I think what Clegg says is true,he is closer to Cameron than Brown,has a similar background and social networks.

    However,we are not concerned with personality but structure.Clegg will do what furthers the interests of the LIB_Dems,his bar for support will be very high indeed,some kind of proportional system as a prelude to full PR.

    He will be indifferent as to whether this is delivered by Cameron or Brown,only that it is a strategic interest for his party and will be his price for cooperation.

    Both the other parties have made encouraging noises,surprisingly even Cameron having first ruled it out.

    From a partisan point of view it breaks the two party duopoly of power.
    However,its potential is to give policies a broader basis of support as well as giving veto powers on policy which is against the common interest.Given Mr.Cameron`s ideas about "The Great Society, (remarkably absent from this blog),I am sure this innovation has your full support.

  • Comment number 97.

    jolly good @ 90

    "I sincerely hope that it happens simply because YOU hate the idea."


    But what if someone else you dislike intensely simply loves the idea of Cameron in number 10. Bruce Forsyth, for example. How are you going to square the circle?

    You DO dislike Bruce Forsyth, don't you? Not a big fan or anything?

  • Comment number 98.

    Distant Traveller, erm you are wrong. Labour said they would vote on the new EU Constitution and not the treaty. It was the Tories who said they would support BOTH a referendum on the Constitution and then after that was ditched the Treaty...

    That means that the Tories reneged on their promises twice and Labour once. As for Tories they have never supported a single referedum on anything as they are always elitist.

    As for the Lib Dems, they supported a referendum on 'Should we be in or out of the the EU?' on both occasions and voted for it on both occasions too. So they didn't lie at ALL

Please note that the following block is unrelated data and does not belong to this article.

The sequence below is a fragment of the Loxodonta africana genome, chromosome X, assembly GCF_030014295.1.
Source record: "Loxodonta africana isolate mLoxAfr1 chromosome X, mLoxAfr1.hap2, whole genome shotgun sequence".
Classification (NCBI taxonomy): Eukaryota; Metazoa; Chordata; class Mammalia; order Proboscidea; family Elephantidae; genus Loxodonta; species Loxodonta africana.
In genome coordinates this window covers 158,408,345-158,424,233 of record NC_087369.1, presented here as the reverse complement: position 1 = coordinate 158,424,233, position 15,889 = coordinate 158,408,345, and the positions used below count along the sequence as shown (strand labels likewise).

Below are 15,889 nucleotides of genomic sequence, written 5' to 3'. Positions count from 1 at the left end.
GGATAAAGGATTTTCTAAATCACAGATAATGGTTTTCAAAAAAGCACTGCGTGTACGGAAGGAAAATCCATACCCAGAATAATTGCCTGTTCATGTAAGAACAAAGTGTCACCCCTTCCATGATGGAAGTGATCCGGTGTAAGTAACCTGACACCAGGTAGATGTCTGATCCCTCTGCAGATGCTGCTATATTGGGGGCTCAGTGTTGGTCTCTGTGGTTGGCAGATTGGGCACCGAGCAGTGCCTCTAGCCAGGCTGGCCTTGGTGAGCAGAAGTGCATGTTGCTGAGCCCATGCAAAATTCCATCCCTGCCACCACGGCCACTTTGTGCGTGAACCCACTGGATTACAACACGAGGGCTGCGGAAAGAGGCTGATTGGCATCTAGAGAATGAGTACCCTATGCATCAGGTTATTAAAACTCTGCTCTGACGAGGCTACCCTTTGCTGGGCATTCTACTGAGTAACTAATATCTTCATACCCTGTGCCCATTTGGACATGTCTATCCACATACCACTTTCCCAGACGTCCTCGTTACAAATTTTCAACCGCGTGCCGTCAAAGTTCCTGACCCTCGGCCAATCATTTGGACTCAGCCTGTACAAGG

Maybe being a little more accurate might help rather than trying to smear on a clear falsehood you made up?

  • Comment number 99.

    Complain about this comment

    85. At 7:08pm on 25 Apr 2010, Mabelode wrote:
    Clegg is just trying to hide the fact that a vote for the lib dems is a vote to keep labour in power.
    If labour come second and the lib dems third he'll be on his knees asking for forgiveness and pr with a willingness to do gordons bidding quicker than aq hungry ferret down a rabbit hole!"

    What a malodorous view of human nature.Rabbit holes are not associated to hungry ferrets in nice household but with Alice in Wonderland.!

    Poor Mabelode,you are clearly deprived.Are you related to Quasimodo by any chance? It would explain your acerbic style and wish to turn the nice Mr.Clegg into a victim. On his knees indeed!Is he supposed to be praying to Mr.Brown or what? Getting inside your head is frightening experience,I`m turning on the light and double locking the front door.

  • Comment number 100.

    From memory, there is far more coverage of this election, certainly on the BBC, with extra editions of The Daily Politics, This Week and Newsnight, before we start on the debates.

    But presenters and interviewers only seem interested in setting traps, pouncing on possible gaffes, interrupting and scoring points. There are one or two honourable exceptions, but too often the reporting seem to be more about the egos of the presenters, rather than about giving us, the licence payers, the chance to be presented with clear information and then left to make our own judgment.

    We can, you know. We don't need anyone in the "Meedja" to try, in their less than subtle ways, to influence our votes.

    If Nick Clegg is going to judge "mandate" by numbers of votes cast, then how many people will not feel able to vote tactically for his party in marginal Con/Lib-Dem seats. If he's already moving to a form of PR, where every vote will count, surely all Labour voters will vote for their party.